The Aga Khan Schools, which provided a very high quality of education were also affected by the government policies. The nationalization of schools, the banning of foreign examinations like the widely known and recognized British Cambridge Certificate “O” and “A” levels, and the deterioration in educational standards meant that parents started sending their children abroad, particularly to the United Kingdom.
It is during these early months of 1971 that I became involved in facilitating the migration of Tanzania Ismailis to Canada.
At the outset, I would like to single out my friend Mr. T. J. Arcand, then a diplomat with the Canadian High Commission in Tanzania, for his invaluable and incredible assistance to settle the Tanzanian, and later the Ugandan Ismailis in Canada.
Numerous individuals, including some of our Jamati leaders, who had foreign assets left Tanzania immediately following the government’s nationalization measures. Those who had foreign passports also left for Britain, India, Pakistan etc. A few of our jamati members also proceeded to Canada and the USA where they were allowed to apply for Immigrant Status from there. The Indian Government had publicly announced that it would only allow Indian Nationals into the country, whereas the Pakistani Government heartily welcomed any Muslim who wished to settle there.
During this tense initial period, I decided to migrate to Canada, and filed an application at the Canadian High Commission. After a successful interview , I asked the officer if there was a way to assist other Ismailis to migrate to Canada. It is at this time that Mr. Arcand came into the picture.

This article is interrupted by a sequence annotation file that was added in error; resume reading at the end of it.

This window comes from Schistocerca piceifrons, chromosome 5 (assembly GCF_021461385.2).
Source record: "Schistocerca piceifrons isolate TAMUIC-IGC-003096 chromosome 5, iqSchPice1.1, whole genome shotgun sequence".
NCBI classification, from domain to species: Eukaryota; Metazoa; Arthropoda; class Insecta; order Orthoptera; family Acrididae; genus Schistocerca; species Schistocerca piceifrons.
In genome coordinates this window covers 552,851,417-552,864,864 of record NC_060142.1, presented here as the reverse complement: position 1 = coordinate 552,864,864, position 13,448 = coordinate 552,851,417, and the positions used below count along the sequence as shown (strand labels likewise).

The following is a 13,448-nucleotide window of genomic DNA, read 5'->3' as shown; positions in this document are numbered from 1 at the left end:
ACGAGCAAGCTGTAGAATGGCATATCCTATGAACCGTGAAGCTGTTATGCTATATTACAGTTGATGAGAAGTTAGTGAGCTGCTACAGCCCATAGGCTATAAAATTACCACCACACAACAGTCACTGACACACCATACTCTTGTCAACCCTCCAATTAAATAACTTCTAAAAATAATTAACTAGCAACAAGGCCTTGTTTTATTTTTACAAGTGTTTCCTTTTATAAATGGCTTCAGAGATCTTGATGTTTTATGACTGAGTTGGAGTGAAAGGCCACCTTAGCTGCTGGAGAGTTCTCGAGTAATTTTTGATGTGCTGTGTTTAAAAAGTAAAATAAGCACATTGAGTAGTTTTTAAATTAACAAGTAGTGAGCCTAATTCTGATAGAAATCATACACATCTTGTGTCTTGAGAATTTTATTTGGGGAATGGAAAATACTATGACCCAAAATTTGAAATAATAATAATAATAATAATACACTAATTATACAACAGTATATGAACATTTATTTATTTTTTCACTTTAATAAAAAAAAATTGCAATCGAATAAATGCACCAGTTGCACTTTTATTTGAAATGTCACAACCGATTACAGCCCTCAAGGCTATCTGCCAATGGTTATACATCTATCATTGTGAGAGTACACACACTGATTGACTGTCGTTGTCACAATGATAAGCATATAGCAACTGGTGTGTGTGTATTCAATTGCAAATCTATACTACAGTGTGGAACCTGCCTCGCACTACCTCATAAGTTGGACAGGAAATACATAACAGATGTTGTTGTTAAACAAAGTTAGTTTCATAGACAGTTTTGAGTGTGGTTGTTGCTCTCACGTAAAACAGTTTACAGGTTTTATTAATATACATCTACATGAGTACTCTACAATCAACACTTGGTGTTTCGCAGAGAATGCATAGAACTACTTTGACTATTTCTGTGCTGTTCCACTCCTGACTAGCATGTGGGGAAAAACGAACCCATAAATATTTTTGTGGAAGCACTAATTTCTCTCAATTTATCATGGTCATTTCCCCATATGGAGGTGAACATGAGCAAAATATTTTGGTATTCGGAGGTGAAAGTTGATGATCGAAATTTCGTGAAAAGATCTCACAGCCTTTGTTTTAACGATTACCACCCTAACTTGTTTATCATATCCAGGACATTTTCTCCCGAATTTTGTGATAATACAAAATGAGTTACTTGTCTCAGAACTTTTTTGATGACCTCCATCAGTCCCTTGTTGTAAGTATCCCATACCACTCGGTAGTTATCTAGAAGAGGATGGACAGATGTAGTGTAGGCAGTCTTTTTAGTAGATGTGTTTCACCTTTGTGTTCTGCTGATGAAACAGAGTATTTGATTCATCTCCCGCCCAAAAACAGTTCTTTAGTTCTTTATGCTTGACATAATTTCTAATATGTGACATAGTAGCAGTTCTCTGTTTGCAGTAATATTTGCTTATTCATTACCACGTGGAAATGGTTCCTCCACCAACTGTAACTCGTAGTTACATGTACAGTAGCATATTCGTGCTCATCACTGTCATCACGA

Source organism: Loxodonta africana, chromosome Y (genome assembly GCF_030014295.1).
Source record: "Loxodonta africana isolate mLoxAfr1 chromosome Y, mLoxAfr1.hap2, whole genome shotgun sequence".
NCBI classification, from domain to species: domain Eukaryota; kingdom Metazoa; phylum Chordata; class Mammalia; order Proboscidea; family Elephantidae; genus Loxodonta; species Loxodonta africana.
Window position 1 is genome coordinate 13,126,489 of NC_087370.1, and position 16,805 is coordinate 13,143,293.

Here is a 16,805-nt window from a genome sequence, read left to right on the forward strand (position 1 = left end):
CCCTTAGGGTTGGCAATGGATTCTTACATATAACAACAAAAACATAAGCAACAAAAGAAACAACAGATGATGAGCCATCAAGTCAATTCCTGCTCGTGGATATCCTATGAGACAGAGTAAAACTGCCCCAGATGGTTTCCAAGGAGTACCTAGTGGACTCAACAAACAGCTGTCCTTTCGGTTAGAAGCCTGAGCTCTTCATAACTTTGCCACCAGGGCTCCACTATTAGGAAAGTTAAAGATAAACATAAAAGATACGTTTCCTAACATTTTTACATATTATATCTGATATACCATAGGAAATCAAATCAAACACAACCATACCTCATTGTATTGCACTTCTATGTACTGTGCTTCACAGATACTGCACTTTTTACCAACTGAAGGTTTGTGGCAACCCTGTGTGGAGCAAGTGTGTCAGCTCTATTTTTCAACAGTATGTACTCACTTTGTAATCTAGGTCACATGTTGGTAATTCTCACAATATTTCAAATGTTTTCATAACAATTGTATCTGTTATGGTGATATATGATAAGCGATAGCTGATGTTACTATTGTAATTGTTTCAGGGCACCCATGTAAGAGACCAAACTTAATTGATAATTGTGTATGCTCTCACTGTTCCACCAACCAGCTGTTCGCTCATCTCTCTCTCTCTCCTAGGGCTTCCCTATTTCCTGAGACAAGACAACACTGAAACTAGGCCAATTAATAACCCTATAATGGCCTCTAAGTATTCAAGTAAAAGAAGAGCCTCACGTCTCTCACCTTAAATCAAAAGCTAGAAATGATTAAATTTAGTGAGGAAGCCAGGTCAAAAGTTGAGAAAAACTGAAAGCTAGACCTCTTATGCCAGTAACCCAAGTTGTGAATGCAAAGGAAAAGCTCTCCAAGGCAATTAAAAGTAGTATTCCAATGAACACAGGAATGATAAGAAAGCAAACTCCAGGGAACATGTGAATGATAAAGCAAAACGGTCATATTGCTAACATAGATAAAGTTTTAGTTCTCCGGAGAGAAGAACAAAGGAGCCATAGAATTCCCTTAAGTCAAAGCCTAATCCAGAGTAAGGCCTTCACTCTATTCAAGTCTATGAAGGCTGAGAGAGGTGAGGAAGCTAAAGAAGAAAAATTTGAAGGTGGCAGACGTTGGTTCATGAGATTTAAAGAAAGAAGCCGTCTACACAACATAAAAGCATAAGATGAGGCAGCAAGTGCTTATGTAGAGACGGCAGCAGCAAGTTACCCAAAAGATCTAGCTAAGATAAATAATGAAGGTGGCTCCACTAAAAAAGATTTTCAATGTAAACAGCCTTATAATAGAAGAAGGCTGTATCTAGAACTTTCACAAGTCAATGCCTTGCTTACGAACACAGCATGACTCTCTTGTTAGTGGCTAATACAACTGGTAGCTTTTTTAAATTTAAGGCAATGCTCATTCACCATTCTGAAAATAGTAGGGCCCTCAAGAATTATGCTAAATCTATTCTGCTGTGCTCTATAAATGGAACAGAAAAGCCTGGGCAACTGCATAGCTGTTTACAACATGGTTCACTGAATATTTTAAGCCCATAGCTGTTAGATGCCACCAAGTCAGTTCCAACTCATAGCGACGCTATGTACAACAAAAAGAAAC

Mr. Arcand immediately handed me with a pile of application forms for immigration to Canada. I did not hold any positions in our community or institutions, so I approached the Chairman of the Ismaili Provincial Council, Mr. Amirali H. Rehmtulla, and briefed him on developments at the Canadian High Commission. Mr. Rehmtulla applauded and appreciated my initiative but advised me that the Council could not directly be involved in this matter. But with his encouragement, as an individual I started distributing the application forms for Canadian immigration. Mr Rehmtulla, introduced me to Mr. Sadrudin Esmail (“Sadru Super”) who assisted me with the distribution of the forms and where necessary helped the members of the jamat in completing the applications.